One of the reasons the author likes to create his own
spinner rigs is the ability to use premium blades,
hooks, clevices and also leader materials that
make for a better fish trap.
The time spent making my own fishing rigs is enjoyable, but even better it’s a satisfying feeling reeling in a fish I caught on one of my own creations. I often tie spinners while watching a ball game to multi-task. My wife Mari even jumps into the act to make sure I’m color coordinating things as she sees fit!!
Getting started tying your own spinner rigs starts by identifying the proper components. Most tackle shops and mail order houses sell spinner components including blades, beads, leader material, clevices and hooks. An investment of about $50.00 will set an angler up for producing as many quality spinner rigs.
Walleye spinner rigs can be tied on a variety of leader materials. Ordinary monofilament line is an acceptable and affordable option. Select a hard surfaced line that has excellent abrasion resistance.
Fluorocarbon is popular as a leader material for spinner fishing because this line type is nearly invisible in the water. Fluorocarbon also has great abrasion resistance qualities and it holds knots well.
A few anglers use fused lines to tie spinner harnesses. The biggest problem with fused lines is they are soft and tangle easily. Should one of these rigs get tangled, there is little chance of salvaging the rig.
Depending on the size of fish targeted leader material suitable for walleye fishing ranges from 10 to 15 pound test. Fluorocarbon can be purchased in leader wheels, saving money and making sure the line used for tying spinner rigs is fresh and in good shape.
Tackle shops sell beads designed for tying rigs, but I prefer to buy my beads at a craft shop. Craft shops have a wider variety of beads and bead types and many more color options than routinely stocked at a tackle shop. Also, beads at a craft shop cost about one quarter of the price of the same ones sold at tackle stores!
A clevice is the device that holds the blade on the leader allowing the blade to rotate. Some clevices are made from stamped metal, others folded metal and still others are formed from plastic. Metal clevices allow the blade to spin with the least amount of resistance and are superior for slow trolling and drifting applications.
Plastic clevices are often configured to allow the blade to be removed without having to cut and re-tie the leader. This handy feature allows anglers to experiment with blade size, shape and color quickly. The leader in this category is a company called Quick Change Clevices and they are widely distributed at tackle shops everywhere.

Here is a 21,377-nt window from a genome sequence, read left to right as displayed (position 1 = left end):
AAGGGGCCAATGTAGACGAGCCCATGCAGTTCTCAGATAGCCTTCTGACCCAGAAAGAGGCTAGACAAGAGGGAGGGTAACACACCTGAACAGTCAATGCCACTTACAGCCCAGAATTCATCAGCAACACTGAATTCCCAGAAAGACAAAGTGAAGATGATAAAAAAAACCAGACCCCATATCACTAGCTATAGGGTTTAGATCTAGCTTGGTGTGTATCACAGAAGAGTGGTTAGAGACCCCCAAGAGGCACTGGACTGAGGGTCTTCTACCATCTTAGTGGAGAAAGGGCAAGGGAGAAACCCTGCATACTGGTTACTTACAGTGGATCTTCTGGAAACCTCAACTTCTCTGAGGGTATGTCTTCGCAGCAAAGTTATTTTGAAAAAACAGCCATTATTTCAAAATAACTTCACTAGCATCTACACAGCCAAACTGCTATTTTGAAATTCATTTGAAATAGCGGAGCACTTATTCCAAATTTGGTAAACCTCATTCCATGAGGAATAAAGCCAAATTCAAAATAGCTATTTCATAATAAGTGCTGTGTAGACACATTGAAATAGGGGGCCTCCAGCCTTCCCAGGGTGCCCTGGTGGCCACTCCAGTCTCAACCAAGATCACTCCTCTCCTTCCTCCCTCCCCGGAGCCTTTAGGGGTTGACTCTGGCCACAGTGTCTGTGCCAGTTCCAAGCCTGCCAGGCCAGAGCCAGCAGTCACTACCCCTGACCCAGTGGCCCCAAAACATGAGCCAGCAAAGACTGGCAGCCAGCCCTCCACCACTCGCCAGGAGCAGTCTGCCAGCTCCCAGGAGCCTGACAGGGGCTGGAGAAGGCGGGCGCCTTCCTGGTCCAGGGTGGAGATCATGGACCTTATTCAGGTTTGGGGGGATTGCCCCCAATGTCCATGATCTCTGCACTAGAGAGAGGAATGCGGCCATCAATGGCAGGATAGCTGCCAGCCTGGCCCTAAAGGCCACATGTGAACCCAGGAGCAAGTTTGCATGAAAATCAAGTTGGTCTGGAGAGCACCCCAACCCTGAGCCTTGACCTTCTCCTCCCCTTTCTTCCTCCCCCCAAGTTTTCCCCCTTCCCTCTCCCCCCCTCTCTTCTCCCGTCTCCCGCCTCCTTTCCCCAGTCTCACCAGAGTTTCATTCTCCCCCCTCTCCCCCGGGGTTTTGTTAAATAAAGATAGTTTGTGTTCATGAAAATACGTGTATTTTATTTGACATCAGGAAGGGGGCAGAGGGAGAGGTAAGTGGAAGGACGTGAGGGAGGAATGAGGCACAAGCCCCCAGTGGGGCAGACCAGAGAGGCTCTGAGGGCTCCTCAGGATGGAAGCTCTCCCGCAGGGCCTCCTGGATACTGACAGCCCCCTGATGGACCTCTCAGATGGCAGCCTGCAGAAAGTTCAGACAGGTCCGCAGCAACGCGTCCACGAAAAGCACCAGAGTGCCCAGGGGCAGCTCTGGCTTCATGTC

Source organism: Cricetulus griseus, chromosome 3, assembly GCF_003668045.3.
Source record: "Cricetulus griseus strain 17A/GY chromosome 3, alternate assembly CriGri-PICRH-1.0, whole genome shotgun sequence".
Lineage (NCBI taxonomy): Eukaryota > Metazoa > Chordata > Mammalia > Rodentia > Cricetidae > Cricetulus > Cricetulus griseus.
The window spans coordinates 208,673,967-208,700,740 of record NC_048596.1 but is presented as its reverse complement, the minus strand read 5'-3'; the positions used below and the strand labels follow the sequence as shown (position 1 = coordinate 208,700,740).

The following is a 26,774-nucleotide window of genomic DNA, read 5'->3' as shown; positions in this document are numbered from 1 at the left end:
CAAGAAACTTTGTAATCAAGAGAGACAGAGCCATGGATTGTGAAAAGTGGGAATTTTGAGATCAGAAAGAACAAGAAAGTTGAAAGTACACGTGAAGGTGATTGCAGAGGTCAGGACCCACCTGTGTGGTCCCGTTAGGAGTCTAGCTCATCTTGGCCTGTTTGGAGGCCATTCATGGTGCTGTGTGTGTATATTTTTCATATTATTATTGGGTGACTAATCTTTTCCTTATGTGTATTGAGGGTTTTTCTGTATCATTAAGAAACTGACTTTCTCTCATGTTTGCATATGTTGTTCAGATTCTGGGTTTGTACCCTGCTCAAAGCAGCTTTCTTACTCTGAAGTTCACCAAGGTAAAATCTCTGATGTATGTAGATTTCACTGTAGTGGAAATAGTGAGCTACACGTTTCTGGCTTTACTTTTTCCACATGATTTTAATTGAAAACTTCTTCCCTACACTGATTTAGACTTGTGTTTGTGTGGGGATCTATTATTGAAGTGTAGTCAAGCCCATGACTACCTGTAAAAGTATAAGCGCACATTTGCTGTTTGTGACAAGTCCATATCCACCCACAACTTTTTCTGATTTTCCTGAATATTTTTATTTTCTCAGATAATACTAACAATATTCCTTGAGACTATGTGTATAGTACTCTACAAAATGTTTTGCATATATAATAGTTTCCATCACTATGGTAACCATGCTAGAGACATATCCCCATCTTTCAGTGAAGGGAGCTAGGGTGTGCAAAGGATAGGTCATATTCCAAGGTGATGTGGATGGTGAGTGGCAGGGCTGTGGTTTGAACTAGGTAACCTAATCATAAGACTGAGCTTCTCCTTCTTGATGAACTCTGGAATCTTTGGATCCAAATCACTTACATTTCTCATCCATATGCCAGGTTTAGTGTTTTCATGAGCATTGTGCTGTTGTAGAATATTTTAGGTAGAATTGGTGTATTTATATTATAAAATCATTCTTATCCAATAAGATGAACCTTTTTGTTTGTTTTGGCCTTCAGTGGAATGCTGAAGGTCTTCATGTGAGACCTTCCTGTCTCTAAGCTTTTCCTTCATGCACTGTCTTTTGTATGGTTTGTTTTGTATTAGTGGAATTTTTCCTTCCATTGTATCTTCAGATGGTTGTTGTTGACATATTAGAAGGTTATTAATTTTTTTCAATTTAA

Plastic clevices come in two sizes, one for smaller blades and a second model for larger blades. Matching up the right size clevice to the proper blade is important to get good performance from these products.
For walleye harnesses I favor a short shank style hook known as a “beak” or “octopus” hook. Similar in shape to an “egg” hook, but with a little longer shank, a No. 4 hook is a good all around choice. When targeting bigger walleye a larger No. 2 hook is the best option. For decades the Eagle Claw L1B has been the walleye rig hook all others are compared to. Other good choices include the Eagle Claw #226 and Lazer Sharp #L4.
Ordinary bronze hooks are the standard for walleye spinner rigs, but red anodized hooks and also painted hooks are gaining in popularity. Many anglers feel that these brightly finished hooks help to attract fish.
The author loves to tie his own walleye spinner rigs and
has been doing so for over 30 years. The satisfaction
of catching fish on rigs you design yourself
is part of what makes fishing such a rewarding hobby.
The most popular blade type for walleye spinner fishing is hands down the Colorado blade. Colorado blades spin at slow speeds and give off a lot of flash and vibration. Sizes 2 and 3 are ideal for structure fishing applications and when fishing inland lakes. Larger No. 4 and 5 blades work better for targeting larger walleye or when fishing impoundments and the Great Lakes that produce bigger average sized fish.
A good second option are Indiana style blades that are a little more oblong in shape. It takes a little more speed to get an Indiana blade spinning, but these blades work well in most walleye fishing situations for drifting and slow trolling.
These days blades suitable for walleye spinner rigs come in every color and finish imaginable. When buying blades purchase them in groups of four to six blades per color. That way if a particular color starts producing you’ll have other blades of the same color to share.
The best knot for tying walleye spinner rigs is known as the egg loop and anglers can quickly learn to tie this knot at a web page called www.animatedknots.com. The benefit of the egg loop knot is the hook can be placed precisely on the leader allowing the angler to space two or three hooks at exactly the desired distance from one another. Other snell knots allow the hook to slide when the knot is tightened, making it tough to create uniform rigs.
SUMMING IT UP
Tying spinner rigs is a lot of fun and these rigs are deadly when fishing walleye on bottom bouncer sinkers, slip sinker rigs, on three way swivel rigs or when trolling in open water using divers like the popular Off Shore Tackle Tadpole Diver.
Once tied I like to store my spinner rigs in small plastic bags or wrap them up on a short chunk of foam made for insulating water pipes. One length of foam can be cut into about a dozen short leader wheels ideal for storing walleye spinner rigs.
If tying your own spinner rigs isn’t an option, some of the best factory tied rigs are produced by Yakima Bait, known as the Hammer Time Walleye Spinner. The Fishing 411 team designed these spinners for Yakima based on the spinner rigs we have been tying for ourselves and catching fish on for decades.